Mills rejects plan to create publicly owned utility in Maine3 min read
A plan to create Maine’s first consumer-owned utility was dealt a blow Tuesday after Gov. Janet Mills vetoed the legislation.
The bipartisan proposal, which was recently approved by the Legislature, sought to put a referendum on the November ballot asking voters to approve the creation of the Pine Tree Power Company by taking over the distribution and service areas of Central Maine Power Company and Versant Power.
Lawmakers who approved the plan say a nonprofit, consumer-owned utility would deliver clean, reliable electricity at a lower cost and with local control over the operations.
But Mills vetoed the proposal, calling it “a patchwork of political promises rather than a methodical reformation of Maine’s complicated electrical transmission and distribution system.”
“I share the frustrations surrounding the service and performance of Maine’s utilities but I am deeply concerned that this bill presents a rosy solution to a complicated problem that, if implemented, would create more problems than it solves,” she wrote.
The Democrat cited a number of concerns about the bill, including its governance structure, financing mechanisms, wording of the ballot measure, potential for protracted litigation, the authority’s regulatory system, and delays in meeting the state’s climate goals.
Despite her opposition, Mills acknowledged that service by the state’s two largest utilities has been “abysmal” and urged lawmakers to go back to the table to come up with a better plan.
“It may well be that the time has come for the people of the State of Maine to retake control over the assets on which they depend for the lifeblood of our communities, that is, our electric transmission and distribution services,” Mills said in a statement. “And there may be a way to create a utility with a professional governing board that is clearly eligible to issue low-interest, tax-exempt bonds that would save ratepayers money, achieve better connectivity with solar and other renewables, and further the climate goals of this administration.”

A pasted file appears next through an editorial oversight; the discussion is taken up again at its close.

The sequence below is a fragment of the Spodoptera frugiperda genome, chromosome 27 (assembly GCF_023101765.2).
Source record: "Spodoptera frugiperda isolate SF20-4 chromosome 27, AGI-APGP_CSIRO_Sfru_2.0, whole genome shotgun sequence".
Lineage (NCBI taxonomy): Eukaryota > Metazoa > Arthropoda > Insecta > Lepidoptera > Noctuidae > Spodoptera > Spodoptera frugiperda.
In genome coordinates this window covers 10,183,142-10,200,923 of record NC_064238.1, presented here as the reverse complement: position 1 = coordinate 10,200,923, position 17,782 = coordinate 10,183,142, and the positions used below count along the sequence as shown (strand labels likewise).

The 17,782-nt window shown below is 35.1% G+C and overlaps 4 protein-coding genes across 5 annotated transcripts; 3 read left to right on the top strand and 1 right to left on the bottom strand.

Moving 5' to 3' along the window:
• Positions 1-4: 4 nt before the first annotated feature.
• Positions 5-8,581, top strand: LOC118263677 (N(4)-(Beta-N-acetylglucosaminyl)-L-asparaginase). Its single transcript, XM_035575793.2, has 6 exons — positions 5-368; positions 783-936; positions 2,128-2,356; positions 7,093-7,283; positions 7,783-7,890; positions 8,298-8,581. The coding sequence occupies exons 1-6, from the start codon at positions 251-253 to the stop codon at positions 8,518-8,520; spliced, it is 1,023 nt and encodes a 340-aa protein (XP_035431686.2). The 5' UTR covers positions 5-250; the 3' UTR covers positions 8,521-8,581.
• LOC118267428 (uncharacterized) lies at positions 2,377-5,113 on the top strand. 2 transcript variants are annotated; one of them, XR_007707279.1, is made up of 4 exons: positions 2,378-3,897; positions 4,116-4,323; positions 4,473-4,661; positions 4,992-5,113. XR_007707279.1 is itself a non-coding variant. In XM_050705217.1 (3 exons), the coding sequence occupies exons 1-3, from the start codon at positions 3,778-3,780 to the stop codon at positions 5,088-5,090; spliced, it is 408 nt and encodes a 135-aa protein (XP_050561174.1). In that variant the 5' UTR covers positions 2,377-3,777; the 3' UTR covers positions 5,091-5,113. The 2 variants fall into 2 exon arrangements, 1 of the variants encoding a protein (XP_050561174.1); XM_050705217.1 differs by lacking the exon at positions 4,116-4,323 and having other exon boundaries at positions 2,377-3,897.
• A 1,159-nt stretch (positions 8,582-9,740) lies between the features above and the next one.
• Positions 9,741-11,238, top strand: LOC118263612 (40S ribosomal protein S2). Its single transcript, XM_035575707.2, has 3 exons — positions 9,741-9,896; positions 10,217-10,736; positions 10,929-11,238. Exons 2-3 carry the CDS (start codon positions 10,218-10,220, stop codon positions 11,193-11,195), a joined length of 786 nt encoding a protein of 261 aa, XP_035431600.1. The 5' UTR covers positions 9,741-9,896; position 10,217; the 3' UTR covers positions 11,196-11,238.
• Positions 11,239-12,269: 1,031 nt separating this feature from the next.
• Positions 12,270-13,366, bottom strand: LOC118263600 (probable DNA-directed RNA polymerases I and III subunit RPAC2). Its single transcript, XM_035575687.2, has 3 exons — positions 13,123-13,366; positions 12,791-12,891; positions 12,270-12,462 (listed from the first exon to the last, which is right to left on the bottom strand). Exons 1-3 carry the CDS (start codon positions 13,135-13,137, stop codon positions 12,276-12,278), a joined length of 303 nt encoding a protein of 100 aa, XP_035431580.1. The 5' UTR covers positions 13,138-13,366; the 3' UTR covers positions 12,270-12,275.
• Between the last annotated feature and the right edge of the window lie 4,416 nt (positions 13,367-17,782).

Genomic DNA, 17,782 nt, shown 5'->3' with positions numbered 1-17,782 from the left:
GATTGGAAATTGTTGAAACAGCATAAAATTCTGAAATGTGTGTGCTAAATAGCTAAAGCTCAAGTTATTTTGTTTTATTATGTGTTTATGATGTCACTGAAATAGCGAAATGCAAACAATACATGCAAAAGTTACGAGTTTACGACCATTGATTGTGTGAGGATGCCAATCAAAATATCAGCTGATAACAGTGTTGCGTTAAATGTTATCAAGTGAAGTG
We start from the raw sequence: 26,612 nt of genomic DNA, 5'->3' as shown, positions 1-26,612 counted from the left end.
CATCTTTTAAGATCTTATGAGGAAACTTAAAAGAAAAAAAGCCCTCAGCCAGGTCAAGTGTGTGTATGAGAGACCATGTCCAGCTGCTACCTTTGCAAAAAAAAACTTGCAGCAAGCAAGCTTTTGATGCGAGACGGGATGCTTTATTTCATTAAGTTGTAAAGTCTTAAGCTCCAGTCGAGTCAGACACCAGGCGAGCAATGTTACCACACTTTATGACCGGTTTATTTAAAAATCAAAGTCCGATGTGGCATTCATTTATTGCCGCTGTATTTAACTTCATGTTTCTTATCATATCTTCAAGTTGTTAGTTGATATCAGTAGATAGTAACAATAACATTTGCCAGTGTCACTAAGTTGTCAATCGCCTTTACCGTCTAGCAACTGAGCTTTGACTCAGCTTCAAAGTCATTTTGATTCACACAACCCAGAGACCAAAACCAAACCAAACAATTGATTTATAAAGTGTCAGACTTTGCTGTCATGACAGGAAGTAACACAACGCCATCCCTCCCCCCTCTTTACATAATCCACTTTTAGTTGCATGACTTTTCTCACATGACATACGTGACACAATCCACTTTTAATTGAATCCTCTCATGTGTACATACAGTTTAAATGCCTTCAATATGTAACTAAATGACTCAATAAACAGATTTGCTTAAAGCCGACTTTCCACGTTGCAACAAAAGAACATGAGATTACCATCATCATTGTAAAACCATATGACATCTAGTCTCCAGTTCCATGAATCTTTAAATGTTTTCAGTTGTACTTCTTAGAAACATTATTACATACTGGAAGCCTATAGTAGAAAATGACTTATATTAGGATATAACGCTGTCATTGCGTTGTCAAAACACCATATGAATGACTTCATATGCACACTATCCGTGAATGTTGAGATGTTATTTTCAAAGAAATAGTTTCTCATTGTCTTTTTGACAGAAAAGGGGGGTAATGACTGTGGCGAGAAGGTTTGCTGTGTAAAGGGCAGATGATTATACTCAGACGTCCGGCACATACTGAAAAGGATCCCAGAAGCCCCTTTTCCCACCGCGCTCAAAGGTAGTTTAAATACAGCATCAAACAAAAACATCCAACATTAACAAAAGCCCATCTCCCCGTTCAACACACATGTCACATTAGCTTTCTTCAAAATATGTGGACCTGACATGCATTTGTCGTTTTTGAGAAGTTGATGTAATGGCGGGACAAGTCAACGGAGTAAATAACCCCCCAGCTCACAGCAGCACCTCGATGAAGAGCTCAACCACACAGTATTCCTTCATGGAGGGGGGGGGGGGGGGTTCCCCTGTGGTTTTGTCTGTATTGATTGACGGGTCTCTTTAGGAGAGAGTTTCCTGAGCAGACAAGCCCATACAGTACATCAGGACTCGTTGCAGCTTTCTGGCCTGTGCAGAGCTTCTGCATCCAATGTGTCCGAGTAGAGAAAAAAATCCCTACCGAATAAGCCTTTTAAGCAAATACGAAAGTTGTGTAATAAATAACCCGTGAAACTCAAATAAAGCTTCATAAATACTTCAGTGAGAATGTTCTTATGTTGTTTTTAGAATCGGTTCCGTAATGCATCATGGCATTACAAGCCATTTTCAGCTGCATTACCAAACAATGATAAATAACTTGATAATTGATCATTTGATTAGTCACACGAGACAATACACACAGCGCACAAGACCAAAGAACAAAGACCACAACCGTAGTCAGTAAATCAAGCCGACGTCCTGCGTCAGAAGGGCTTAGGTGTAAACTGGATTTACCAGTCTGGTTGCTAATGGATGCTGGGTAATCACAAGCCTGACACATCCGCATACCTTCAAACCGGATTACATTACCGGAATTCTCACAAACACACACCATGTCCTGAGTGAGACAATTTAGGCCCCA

The Maine Affordable Energy Coalition, a special interest group set up to oppose the proposal, said a government takeover means consumers would be on the hook for more than $13.5 billion for buying the two utilities, which supply much of the state’s energy.
“If the state government takes control of Maine’s grid, we’ll be leaving decisions about management of power delivery up to a board of elected politicians,” the group said.
Both Central Maine Power Company and Versant Power had warned that the plan could impact the cost and reliability of electricity in the state.
Dana Connors, president of the Maine Chamber of Commerce, praised Mills for rejecting the plan citing the need for “stability and predictability” as the state recovers from the pandemic.
“Decisions that have such a large consequence for every citizen of Maine, should not be decided by one sentence on the ballot and 30 second sound bites, such significant policy decisions should be vetted thoroughly by the legislature,” Connors said in a statement.
But the group Our Power Maine, which supports the proposal to create Pine Tree Power, vowed to press on with its efforts to create a publicly owned utility.
“We need to change our utility ownership model now,” the group posted on social media. “And a consumer-owned utility will put us on the path to better performance and lower cost.”
This article was originally posted on Mills rejects plan to create publicly owned utility in Maine